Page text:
(This article belongs to the Special Issue Remote Sensing in Climate Monitoring and Analysis)
Open AccessArticle Spatial and Temporal Homogeneity of Solar Surface Irradiance across Satellite Generations
Remote Sens. 2011, 3(5), 1029-1046; doi:10.3390/rs3051029
Received: 1 March 2011 / Revised: 4 May 2011 / Accepted: 5 May 2011 / Published: 20 May 2011
Cited by 21 | PDF Full-text (1042 KB) | HTML Full-text | XML Full-text
Abstract
Solar surface irradiance (SIS) is an essential variable in the radiation budget of the Earth. Climate data records (CDR’s) of SIS are required for climate monitoring, for climate model evaluation and for solar energy applications. A 23 year long (1983–2005) continuous and [...] Read more.
Solar surface irradiance (SIS) is an essential variable in the radiation budget of the Earth. Climate data records (CDR’s) of SIS are required for climate monitoring, for climate model evaluation and for solar energy applications. A 23 year long (1983–2005) continuous and validated SIS CDR based on the visible channel (0.45–1 μm) of the MVIRI instruments onboard the first generation of Meteosat satellites has recently been generated using a climate version of the well established Heliosat method. This version of the Heliosat method includes a newly developed self-calibration algorithm and an improved algorithm to determine the clear sky reflection. The climate Heliosat version is also applied to the visible narrow-band channels of SEVIRI onboard the Meteosat Second Generation Satellites (2004–present). The respective channels are observing the Earth in the wavelength region at about 0.6 μm and 0.8 μm. SIS values of the overlapping time period are used to analyse whether a homogeneous extension of the MVIRI CDR is possible with the SEVIRI narrowband channels. It is demonstrated that the spectral differences between the used visible channels leads to significant differences in the solar surface irradiance in specific regions. Especially, over vegetated areas the reflectance exhibits a high spectral dependency resulting in large differences in the retrieved SIS. The applied self-calibration method alone is not able to compensate the spectral differences of the channels. Furthermore, the extended range of the input values (satellite counts) enhances the cloud detection of the SEVIRI instruments resulting in lower values for SIS, on average. Our findings have implications for the application of the Heliosat method to data from other geostationary satellites (e.g., GOES, GMS). They demonstrate the need for a careful analysis of the effect of spectral and technological differences in visible channels on the retrieved solar irradiance. Full article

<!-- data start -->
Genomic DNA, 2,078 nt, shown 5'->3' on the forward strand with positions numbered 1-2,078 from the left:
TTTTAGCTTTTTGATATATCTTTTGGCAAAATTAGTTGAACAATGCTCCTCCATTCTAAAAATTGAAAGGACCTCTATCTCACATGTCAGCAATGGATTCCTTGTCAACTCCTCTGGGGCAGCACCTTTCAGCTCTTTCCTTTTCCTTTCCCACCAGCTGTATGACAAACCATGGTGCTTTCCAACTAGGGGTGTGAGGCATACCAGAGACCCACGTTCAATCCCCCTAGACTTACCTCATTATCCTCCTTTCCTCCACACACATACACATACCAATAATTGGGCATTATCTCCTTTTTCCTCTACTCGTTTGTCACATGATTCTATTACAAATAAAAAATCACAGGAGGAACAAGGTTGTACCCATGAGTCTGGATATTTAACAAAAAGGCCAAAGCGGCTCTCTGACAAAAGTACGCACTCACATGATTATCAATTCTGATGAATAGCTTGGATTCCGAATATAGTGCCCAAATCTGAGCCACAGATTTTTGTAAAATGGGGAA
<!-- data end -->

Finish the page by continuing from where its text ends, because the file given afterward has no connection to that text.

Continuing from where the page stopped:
(This article belongs to the Special Issue Remote Sensing in Climate Monitoring and Analysis)
Open AccessArticle Cloud Remote Sensing Using Midwave IR CO2 and N2O Slicing Channels near 4.5 μm
Remote Sens. 2011, 3(5), 1006-1013; doi:10.3390/rs3051006
Received: 8 April 2011 / Revised: 6 May 2011 / Accepted: 10 May 2011 / Published: 17 May 2011
Cited by 1 | PDF Full-text (426 KB) | HTML Full-text | XML Full-text
Abstract
Narrow channels located in the longwave IR CO2 absorption region between approximately 13.2 and 14.5 μm, the well known CO2 slicing channels, have been proven to be quite effective for the estimates of cloud heights and effective cloud amounts as [...] Read more.
Narrow channels located in the longwave IR CO2 absorption region between approximately 13.2 and 14.5 μm, the well known CO2 slicing channels, have been proven to be quite effective for the estimates of cloud heights and effective cloud amounts as well as atmospheric temperature profiles. The designs of some of the near-future multi-channel earth observing satellite sensors cannot accommodate these longwave IR channels. Based on the analysis of the multi-channel imaging data collected with the NASA Moderate Resolution Imaging SpectroRadiometer (MODIS) instrument and on theoretical cloud radiative transfer modeling, we have found that narrow channels located at the midwave IR region between approximately 4.2 and 4.55 μm, where the combined CO2 and N2O absorption effects decrease rapidly with increasing wavelength, have similar properties as the longwave IR CO2 slicing channels. The scattering of solar radiation by clouds on the long wavelength side of the 4.3 μm CO2 absorption makes only a small contribution to the upwelling radiances. In order to retain the crucial cloud and temperature sensing capabilities, future satellite sensors should consider including midwave IR CO2 and N2O slicing channels if the longwave IR channels cannot be implemented on the sensors. The hyperspectral data covering the 3.7-15.5 mm wavelength range and measured with the Infrared Atmospheric Sounding Interferometer (IASI) can be used to further assess the utility of midwave IR channels for satellite remote sensing. Full article